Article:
Before beginning the exit process, many companies opt to reach critical milestones to solidify lasting value, resulting in the best return on investment. Those milestones often include boasting a solid customer base and possessing a clear plan for the future.6
Time is a factor too in planning for an exit. Different industries may take longer than others to reach full exit potential.7 For example, SaaS companies on average take nine years to exit, while gaming and e-commerce companies can often take only four and five years.
Timing can also be dependent on market conditions, the company’s finances, and the preferences of the team and major investors, among other factors.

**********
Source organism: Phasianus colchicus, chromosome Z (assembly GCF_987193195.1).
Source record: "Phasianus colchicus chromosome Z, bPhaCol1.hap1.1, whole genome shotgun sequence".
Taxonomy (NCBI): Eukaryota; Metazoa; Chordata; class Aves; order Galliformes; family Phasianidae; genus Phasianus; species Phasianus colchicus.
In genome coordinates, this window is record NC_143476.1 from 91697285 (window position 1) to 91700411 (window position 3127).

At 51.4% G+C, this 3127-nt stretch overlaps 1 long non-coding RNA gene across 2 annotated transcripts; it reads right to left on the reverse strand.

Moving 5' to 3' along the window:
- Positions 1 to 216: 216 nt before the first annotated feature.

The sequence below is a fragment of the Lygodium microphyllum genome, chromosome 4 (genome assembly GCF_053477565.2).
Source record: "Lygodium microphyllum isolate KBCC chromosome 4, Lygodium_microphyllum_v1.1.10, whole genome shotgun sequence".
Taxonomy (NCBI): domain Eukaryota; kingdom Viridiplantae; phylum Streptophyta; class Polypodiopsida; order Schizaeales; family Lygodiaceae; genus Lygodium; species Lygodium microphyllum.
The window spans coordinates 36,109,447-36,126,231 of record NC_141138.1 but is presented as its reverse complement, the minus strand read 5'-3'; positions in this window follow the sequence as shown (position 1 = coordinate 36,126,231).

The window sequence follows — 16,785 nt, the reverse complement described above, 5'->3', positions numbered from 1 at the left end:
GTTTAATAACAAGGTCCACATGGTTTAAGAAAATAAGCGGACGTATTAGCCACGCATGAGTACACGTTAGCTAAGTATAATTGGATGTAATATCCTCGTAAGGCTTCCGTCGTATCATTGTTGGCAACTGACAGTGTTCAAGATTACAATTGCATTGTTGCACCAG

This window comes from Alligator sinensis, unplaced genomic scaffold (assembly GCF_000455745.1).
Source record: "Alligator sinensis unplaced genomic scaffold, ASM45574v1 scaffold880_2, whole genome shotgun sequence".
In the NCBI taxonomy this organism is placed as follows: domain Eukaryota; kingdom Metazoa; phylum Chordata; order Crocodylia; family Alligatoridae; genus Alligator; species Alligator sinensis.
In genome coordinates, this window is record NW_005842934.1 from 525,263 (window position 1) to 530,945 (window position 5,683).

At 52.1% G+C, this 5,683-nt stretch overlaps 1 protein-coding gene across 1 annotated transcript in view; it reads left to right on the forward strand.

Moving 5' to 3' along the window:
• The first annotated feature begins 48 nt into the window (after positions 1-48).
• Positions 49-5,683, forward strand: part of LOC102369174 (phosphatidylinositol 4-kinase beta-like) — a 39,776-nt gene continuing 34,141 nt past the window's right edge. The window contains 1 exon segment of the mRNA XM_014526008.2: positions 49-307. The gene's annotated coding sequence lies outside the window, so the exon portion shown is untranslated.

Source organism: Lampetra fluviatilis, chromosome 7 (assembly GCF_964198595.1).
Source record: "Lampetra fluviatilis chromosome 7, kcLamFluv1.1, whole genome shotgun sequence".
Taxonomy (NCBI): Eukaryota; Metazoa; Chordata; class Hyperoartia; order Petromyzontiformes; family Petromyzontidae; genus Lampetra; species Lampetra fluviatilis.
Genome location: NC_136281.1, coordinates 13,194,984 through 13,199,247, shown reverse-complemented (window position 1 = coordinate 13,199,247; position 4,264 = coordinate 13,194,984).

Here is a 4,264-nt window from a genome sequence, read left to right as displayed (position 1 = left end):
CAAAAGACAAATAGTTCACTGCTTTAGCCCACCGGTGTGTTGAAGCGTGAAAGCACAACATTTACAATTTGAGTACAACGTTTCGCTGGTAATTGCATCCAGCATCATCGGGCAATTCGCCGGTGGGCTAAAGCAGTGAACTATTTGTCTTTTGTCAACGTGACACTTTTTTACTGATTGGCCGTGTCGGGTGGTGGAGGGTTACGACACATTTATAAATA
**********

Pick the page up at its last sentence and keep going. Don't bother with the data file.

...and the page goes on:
Initial Public Offering (IPO)
One of the most common exit strategies is the Initial Public Offering or IPO. This exit sells ownership of the company through publicly-traded shares.8
A pre-IPO company is considered private and only raises capital from a limited number of shareholders, including venture capitalists.9 However, after an IPO, a company can gain access to more capital and better publicity by listing their shares publicly on a stock exchange. Private investors can then exit their position–typically after a pre-determined lockup period–and sell their shares on the open market, hopefully turning their paper profits into realized gains.
So when does a company know they are ready to IPO? A company will typically begin discussing the idea of going public with key investors and advisors once they feel they are prepared to meet stringent regulatory requirements and the responsibilities to a broad set of stakeholders.10 While companies can decide to IPO at varying valuations, most choose to delay the jump until they hit a private valuation of over $1 billion — also known as “unicorn status.”11